In January 1984, Alma McCormick gave birth to twins — a boy and a girl.
But when the children turned 1, McCormick’s daughter, Camie, was diagnosed with a rare childhood cancer. Camie and her family made 10 trips to Denver for her chemotherapy treatments, and she lived almost another year before dying in December 1985.
“That experience really filled my heart with passion,” McCormick said. “I had a passion and desire to develop something for my Crow people.”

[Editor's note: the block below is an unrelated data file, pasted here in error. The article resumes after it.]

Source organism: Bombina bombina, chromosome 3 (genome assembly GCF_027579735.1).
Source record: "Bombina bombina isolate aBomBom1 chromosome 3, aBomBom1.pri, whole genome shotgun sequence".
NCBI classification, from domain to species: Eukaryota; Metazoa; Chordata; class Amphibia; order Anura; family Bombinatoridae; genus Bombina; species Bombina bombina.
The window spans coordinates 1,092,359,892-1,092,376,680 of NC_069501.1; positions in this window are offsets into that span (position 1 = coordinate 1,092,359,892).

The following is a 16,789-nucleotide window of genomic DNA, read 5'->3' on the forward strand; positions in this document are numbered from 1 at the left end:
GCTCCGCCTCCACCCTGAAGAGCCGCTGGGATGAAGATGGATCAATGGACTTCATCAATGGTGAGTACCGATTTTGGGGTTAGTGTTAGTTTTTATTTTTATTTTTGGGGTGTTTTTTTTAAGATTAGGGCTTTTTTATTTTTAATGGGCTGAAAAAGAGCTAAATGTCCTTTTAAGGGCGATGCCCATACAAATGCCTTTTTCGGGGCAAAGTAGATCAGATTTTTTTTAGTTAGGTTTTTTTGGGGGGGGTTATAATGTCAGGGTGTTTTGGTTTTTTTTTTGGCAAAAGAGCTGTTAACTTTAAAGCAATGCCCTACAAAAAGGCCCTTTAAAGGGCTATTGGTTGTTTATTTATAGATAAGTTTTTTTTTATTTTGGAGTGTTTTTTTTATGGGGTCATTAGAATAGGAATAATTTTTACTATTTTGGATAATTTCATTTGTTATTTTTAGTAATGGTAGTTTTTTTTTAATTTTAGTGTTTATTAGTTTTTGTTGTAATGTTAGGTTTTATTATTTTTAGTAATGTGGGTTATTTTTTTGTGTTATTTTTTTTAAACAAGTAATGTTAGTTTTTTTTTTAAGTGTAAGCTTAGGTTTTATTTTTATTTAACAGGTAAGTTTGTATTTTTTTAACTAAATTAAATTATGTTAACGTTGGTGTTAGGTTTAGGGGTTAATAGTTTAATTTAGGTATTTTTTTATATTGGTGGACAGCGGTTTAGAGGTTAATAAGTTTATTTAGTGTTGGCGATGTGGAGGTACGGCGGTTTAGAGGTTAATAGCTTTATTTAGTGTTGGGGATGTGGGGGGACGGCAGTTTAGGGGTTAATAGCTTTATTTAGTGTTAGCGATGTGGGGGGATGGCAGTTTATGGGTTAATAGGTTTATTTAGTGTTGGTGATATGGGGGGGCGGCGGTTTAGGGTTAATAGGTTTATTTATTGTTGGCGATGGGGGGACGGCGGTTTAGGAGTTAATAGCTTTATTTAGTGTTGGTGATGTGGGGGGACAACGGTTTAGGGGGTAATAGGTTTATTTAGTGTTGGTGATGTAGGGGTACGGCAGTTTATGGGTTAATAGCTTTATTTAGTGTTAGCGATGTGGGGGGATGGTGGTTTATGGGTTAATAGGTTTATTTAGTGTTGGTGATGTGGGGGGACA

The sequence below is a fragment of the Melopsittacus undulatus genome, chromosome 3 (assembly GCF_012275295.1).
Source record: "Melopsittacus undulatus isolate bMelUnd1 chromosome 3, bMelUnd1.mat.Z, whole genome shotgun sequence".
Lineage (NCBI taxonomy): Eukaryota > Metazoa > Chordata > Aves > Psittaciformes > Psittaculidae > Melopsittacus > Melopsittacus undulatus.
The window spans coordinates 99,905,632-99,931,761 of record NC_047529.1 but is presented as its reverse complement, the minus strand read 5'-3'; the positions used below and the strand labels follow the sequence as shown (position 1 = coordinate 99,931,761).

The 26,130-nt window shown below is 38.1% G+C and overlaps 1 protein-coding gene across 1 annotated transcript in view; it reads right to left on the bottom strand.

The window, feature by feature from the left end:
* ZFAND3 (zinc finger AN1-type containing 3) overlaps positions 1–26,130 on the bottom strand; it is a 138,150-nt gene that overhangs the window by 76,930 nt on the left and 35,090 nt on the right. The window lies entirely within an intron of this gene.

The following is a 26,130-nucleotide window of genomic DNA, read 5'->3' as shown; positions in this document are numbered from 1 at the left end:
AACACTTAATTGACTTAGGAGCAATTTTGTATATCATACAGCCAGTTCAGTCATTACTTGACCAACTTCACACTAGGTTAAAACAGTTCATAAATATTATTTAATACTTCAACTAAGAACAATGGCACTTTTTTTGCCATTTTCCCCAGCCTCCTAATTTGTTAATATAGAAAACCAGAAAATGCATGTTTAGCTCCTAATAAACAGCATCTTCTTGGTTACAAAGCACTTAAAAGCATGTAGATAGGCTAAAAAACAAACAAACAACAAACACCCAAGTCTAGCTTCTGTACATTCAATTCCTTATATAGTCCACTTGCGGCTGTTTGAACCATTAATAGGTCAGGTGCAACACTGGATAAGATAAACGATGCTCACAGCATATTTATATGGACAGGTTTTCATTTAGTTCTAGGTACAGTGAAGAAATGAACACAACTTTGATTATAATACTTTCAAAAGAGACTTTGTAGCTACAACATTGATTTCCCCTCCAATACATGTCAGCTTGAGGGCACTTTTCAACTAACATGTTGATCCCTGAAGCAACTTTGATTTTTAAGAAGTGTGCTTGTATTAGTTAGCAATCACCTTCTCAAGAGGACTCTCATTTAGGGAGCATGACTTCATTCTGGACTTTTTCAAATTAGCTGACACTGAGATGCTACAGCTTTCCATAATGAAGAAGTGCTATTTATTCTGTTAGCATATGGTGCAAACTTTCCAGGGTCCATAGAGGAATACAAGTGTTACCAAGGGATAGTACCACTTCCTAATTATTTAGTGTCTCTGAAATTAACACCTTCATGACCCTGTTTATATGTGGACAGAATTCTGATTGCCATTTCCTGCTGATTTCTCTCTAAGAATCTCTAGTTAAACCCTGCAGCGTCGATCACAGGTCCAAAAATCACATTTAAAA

McCormick’s passion paid off last month when her organization was awarded $180,000 to promote health equity.
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A few years after hear daughter’s death, McCormick met with several other Crow women and a faculty member at Montana State University who were invested in health equity. Initially, the group focused on cervical cancer, which had been affecting Crow women, and as McCormick said, is usually preventable.
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“We sat at a restaurant here in Hardin, and it was up to us to brainstorm just how this would work,” she recalled. “We knew it would really take a Crow woman to talk to other Crow women to get preventive